I expected a sweet tasting apple but we found it to have a sharp, tart flavour.
The potatoes below are Nadine.
20 August
I thought that I would give you a break from photographs of sweet peas but I have to include a photos representing our flower harvest. The flowers below were picked from our perennial and annual beds.
Martyn has produced a video about our Vivaldi harvest. The video is just over 8 minutes long.




22 comments:

  1. What a great harvest. I'm a big fan of patty pan squash, one plant gives such a big harvest and goes on all summer, in fact, I think I might have to find room for a plant next year. You do so well with the peaches and nectarines, all that paint brush pollinating certainly pays off.

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    1. I'm expecting the peach and necterine to have a rest next year, Jo. It may be the apricot's turn to have a lot of fruit.

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  2. Good news about the Vivaldi. All my spuds are coming up the size of bakers, courtesy of the additional rainfall Edinburgh has had. I've only got two courgette plants but they are producing a steady flood of fruit. Now flowers - I cant't compete with you on that front, nor fruit...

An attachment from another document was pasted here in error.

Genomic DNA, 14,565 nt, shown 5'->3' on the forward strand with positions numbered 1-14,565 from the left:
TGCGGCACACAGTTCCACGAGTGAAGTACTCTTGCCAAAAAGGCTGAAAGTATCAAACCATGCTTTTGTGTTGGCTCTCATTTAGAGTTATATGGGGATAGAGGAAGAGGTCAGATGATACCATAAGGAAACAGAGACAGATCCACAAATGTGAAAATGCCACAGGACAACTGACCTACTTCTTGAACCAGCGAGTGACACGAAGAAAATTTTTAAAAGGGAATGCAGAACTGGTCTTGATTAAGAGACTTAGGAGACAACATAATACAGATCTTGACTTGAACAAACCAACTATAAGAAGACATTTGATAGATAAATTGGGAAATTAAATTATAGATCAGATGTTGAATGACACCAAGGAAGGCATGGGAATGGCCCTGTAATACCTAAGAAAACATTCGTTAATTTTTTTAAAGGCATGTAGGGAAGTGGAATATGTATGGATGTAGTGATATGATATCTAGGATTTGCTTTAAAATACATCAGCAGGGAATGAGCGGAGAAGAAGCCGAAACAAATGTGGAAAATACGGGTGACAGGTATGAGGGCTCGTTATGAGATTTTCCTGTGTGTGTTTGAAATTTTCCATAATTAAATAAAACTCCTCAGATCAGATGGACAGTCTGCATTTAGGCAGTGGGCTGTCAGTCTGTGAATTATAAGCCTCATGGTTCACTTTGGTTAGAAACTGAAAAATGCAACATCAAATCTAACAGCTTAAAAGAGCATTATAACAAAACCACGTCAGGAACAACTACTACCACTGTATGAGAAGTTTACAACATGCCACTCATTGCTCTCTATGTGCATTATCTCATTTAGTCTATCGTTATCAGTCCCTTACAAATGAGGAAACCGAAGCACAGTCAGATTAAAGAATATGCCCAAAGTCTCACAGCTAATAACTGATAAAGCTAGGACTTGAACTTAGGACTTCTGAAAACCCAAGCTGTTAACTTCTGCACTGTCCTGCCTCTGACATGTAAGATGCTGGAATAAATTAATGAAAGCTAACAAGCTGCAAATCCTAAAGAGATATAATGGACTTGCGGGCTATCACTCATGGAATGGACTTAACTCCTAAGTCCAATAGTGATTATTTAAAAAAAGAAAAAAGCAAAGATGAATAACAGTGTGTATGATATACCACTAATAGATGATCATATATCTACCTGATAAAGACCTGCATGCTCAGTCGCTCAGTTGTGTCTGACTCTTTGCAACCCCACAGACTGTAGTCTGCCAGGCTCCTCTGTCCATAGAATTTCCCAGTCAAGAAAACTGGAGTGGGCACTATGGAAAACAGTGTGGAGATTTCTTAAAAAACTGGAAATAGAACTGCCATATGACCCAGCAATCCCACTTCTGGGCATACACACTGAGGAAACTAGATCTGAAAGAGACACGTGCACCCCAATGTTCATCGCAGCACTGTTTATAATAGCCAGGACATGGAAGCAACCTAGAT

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    1. Ours had big tubers too, Mal. They seem to have done well in both wet and dry conditions. How did you rate the taste?

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  3. Ooh, that 'Tickled Pink' apple (great name) is making me salivate! Looks great as does the rest of your lovely harvest photo shots. Another windy few days has been most unwelcome and today we've got misty rain :-(

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    1. We were rained off late afternoon too, Belinda.

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  4. Wow, the rainy weather doesn't seem to have put a dent in your harvests. You've got a terrific variety of goodies and as ever I am envious of all that fabulous fruit.